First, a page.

I pulled up to the Salvation Army parking lot today and removed from my car the long white garment bag that held my wedding dress. For a moment I hesitated before making my way towards the drop-off area. I wanted to peek inside the bag, run my fingers over the embroidery one last time, and say goodbye to a piece of my past.

I’m not usually emotional about material things; living like a nomad for over three decades has taught me to let go without looking back. However, that dress and I have been through quite a lot together…

I became engaged to R. in November 2000. He proposed in the bathroom of his studio apartment, surprising me with a diamond ring as I emerged from the shower with mascara still smudging my face. We moved in together two months later and chose September 15, 2001 as our wedding date. Yes, that September. With more than two thirds of the guest list required to fly into Miami. Thank God for unanswered prayers, is all I can say about THIS wedding! But I digress…

I didn’t have any friends in Miami, only acquaintances from work. I asked one of them to accompany me to a wedding dress store, where I tried on five dresses and left with the first one I was shown. My mother, who lived in Mexico City, was disillusioned that I hadn’t waited to go dress shopping with her. I have always been and will always be the anti-bride, which is surprising (or completely understandable) considering my line of work. I just wanted to get the dress, find the venue, and be married. Hey, accomplishing two out of three ain’t bad…

Four months before the wedding, with the dress bought and the venue booked, I arrived home to find R. smoking pot in his underwear in the middle of the afternoon. My fiance had been dismissed from his job as a financial adviser for failing to convince old people to invest in a volatile stock market with empty promises of impressive returns increase his client base, and with this defeat went all his self-esteem, determination, and ambition. While I worked 60 hours a week and commuted three hours every day to keep up with the mortgage payments, and at the same time cooked, cleaned, and cheered R. on, he spiraled into depression and waited in his underwear for the opportunity he felt would soon arrive as if by magic, because – dammit! – he felt he had it coming.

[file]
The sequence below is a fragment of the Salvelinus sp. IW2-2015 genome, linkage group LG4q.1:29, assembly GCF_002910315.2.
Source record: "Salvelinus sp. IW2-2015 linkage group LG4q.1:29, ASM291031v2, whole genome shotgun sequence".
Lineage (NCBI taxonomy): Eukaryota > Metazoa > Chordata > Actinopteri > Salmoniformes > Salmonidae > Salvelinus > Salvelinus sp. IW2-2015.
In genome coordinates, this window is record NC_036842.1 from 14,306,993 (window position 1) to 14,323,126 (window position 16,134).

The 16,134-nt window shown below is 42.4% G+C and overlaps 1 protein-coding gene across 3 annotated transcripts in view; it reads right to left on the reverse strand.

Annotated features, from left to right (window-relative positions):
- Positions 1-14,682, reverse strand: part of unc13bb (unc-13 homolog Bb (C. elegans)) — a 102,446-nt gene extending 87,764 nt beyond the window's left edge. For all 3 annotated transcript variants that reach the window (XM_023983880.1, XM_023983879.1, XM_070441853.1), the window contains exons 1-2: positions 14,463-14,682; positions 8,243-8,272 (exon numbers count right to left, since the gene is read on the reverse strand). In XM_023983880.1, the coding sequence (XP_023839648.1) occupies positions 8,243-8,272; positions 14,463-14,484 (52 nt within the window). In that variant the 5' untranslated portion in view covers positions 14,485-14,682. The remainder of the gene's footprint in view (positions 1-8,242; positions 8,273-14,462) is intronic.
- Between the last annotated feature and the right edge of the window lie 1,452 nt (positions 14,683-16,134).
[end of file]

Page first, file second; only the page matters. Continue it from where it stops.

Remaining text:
What he had coming was a postponement of the nuptials by yours truly. I secretly found an apartment close to my job and I confirmed my move only when he discovered an Apartment Guide in the glove box of my car. I didn’t return the ring immediately, because he promised he would shape up and regain control of his life. Two months went by and his emotional and financial situation only grew worse, so I returned the ring and broke off the engagement. The wedding dress hung in my closet, a sad reminder of what would never be.

In October 2001 I lost my job in direct correlation with the September 11 attacks. I left everything behind: my apartment, my car, my career… I took two suitcases and a white garment bag containing the wedding dress, and moved back to Mexico City.

Almost a year after returning to my hometown and swearing up and down that I would NEVER marry a Mexican, I met the man who was to become my husband. He was Mexican. He proposed on our first date and I accepted (go ahead, groan all you want, I deserve it). Six months later I married him wearing the wedding dress originally intended for my previous wedding. Does that make me a bad person? Is there some sort of bad karma involved? I’ve always wondered about that…

Throughout my rocky marriage, the dress hung in my closet. I would look at it from time to time and remember my wedding day, when all seemed perfect and the future was bright. We moved five times during our almost three years of nightmarish hell marriage, and with each move I left behind furniture, clothes, books… But I always carried the dress with me. Why? I don’t know.

I separated from my husband on Valentine’s day 2006. I took two suitcases, my computer… and my wedding dress. Why? I don’t know.

The dress has been hanging in the closet of my apartment for over a year. Last week, I pulled it out and looked at it. This time, instead of reminding me of that perfect day where the future seemed bright, it made me realize how naive, careless, clueless, and self-destructive I had been in my twenties! It was the same dress, but I was now someone different.

The confused girl who, at 25, bought the embroidered ivory dress with the long train and pearl buttons is long gone. And, may I say: Good riddance! In her place is a woman who has learned the hard way that wedding dresses, diamond rings, and wedding receptions don’t lead to happily ever after if the things that really matter – respect, shared values, true love – are absent.

Today I walked up to the Salvation Army drop-off area and was greeted by a friendly man. He took the garment bag containing the dress and jokingly asked, “Is this for me?”

I replied, “It’s my wedding dress, but if it fits you it’s all yours.”

“Your wedding dress?”, he asked with a smile. “Well, congratulations!”

I smiled back. Congratulations, indeed.

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